Chargebacks. The word alone makes many retailers cringe. And for good reason – chargeback rates are rising, with 65% of merchants reporting an increase between 2019 and 2022. That’s a lot of reversed transactions and lost revenue.
But chargebacks aren’t all created equal. There’s a big difference between customers rightfully disputing a transaction and outright abusing the system for personal gain. On one hand, you have friendly fraud – when a customer deceives to get their purchase for free. They fabricate reasons to trigger a reversal and essentially steal from merchants. On the other hand, you have legitimate disputes from dissatisfied customers with valid complaints.
By studying the difference between the two, merchants gain knowledge to combat fraud and effectively manage disputes. This allows them to increase profits, lower fees, and boost their reputation.
What is a Chargeback?
So, what is a chargeback? In simple terms, a chargeback occurs when a credit card payment gets reversed by a consumer. This means that the funds get removed from the merchant and go back to the customer. Chargebacks can occur for several reasons:
- The customer doesn’t recognize the charge on their statement. This could be a case of forgetting the purchase, fraud, or the merchant having an unfamiliar business name.
- The customer claims they didn’t receive what they paid for, like getting damaged goods or incorrect items.
- There’s a dispute over purchase details. For example, differing amounts or transaction dates between the customer and merchant.
- Buyer’s remorse strikes. The fickle customer changed their mind so they disputed the charge.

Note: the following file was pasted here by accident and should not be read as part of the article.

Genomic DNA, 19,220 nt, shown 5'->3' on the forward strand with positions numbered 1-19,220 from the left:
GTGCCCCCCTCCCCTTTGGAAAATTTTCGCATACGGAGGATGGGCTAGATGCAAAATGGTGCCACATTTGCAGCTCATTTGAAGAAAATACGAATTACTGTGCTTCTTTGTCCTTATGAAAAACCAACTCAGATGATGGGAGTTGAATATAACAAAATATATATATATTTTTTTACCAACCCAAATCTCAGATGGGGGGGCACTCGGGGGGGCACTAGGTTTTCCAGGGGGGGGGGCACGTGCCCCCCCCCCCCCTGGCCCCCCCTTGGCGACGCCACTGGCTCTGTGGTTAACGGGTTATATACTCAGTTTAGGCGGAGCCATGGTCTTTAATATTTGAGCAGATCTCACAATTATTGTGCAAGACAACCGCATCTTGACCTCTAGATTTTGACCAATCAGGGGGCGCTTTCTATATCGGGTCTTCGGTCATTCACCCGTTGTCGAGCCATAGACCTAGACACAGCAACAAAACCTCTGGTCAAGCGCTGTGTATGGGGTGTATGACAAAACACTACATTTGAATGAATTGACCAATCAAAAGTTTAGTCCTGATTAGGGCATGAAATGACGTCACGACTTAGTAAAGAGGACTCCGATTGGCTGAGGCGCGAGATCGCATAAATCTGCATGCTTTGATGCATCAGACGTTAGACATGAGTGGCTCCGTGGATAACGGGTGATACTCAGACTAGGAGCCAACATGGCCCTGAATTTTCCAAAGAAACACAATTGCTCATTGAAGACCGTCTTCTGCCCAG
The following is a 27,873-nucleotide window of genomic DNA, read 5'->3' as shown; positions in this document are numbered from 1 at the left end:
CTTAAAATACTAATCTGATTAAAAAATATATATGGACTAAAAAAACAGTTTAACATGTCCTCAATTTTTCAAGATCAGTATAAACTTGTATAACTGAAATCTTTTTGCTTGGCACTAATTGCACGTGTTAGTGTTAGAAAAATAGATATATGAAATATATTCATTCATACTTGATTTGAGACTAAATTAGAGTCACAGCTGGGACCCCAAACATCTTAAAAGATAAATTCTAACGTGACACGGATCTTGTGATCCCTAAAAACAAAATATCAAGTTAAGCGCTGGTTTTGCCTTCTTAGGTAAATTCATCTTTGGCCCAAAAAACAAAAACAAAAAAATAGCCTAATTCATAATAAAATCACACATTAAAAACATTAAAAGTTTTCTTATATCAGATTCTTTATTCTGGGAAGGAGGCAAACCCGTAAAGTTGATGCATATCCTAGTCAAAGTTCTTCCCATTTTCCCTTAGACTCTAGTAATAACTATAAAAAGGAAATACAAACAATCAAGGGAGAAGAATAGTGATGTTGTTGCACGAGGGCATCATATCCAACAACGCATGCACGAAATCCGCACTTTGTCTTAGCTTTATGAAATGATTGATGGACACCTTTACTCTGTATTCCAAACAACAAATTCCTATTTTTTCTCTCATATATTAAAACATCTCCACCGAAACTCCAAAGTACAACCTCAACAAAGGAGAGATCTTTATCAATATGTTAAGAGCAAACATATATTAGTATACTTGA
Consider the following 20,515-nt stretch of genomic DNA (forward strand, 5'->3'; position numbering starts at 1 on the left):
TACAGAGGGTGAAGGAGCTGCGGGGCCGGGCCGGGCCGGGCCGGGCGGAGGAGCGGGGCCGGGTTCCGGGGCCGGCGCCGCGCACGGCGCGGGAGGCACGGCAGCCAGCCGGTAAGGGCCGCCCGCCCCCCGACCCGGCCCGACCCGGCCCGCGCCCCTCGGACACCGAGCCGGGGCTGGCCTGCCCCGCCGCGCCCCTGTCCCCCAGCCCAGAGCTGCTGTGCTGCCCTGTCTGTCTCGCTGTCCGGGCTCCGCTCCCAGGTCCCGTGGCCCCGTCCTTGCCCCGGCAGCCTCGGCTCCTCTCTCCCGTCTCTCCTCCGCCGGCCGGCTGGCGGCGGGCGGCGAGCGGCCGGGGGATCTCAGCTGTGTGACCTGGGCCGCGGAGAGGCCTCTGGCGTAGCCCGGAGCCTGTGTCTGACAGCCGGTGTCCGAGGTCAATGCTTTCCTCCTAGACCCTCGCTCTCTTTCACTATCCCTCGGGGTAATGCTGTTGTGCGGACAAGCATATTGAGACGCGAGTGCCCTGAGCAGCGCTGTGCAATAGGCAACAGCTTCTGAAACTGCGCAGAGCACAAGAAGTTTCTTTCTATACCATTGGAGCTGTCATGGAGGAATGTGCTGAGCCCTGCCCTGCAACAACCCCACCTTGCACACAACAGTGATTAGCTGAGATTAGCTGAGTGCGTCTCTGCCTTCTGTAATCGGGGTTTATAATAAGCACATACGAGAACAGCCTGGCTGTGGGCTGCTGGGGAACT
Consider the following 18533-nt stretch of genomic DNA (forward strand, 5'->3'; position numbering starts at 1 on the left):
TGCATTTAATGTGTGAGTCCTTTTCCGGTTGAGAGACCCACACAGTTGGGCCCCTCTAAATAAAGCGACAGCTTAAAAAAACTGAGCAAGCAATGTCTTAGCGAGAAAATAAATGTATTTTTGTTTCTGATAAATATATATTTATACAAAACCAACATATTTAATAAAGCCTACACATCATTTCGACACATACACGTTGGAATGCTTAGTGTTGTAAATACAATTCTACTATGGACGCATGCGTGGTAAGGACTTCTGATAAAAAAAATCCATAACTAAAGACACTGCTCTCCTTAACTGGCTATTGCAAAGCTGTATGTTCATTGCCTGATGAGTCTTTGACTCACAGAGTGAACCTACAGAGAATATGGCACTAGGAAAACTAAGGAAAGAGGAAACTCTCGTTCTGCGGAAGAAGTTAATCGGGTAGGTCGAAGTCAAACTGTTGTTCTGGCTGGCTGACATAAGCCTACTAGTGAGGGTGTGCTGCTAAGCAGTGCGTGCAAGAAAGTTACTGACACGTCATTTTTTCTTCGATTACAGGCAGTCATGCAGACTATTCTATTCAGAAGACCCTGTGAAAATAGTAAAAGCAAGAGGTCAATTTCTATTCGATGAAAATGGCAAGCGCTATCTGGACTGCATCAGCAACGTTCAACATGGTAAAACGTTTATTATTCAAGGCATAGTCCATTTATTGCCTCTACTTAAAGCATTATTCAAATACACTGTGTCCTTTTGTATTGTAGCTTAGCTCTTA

In any scenario, the credit card company swiftly refunds the money to the customer when a chargeback occurs – withdrawing it directly from the merchant’s account. For customers, chargebacks provide important protection and recourse. For merchants though, they can deliver a financial hit and harm brand reputation.
In addition, chargebacks can happen up to 6 months after a purchase, and in recent years, their usage has risen since more customers are aware that this is a service available to them. This leads us to the core focus: understanding the difference between “friendly fraud” and legitimate disputes when chargebacks arise. Let’s break it down.
Friendly Fraud vs Legitimate Disputes
Friendly fraud refers to illegitimate chargebacks made by deceitful customers to get items for free. They fabricate reasons to trigger a refund, even though there was nothing actually wrong with their purchase. This amounts to outright theft through exploiting the system.
On the flip side, legitimate disputes stem from real problems customers experience with an order. As mentioned earlier, this could be receiving damaged products, incorrect items, or being billed the wrong amount. When valid issues like these occur, it’s reasonable for a customer to dispute the charge to get their money back.
The core difference comes down to validity. Friendly fraud chargebacks are fabricated by customers for personal gain. Legitimate dispute chargebacks have merit due to a real problem with the purchase.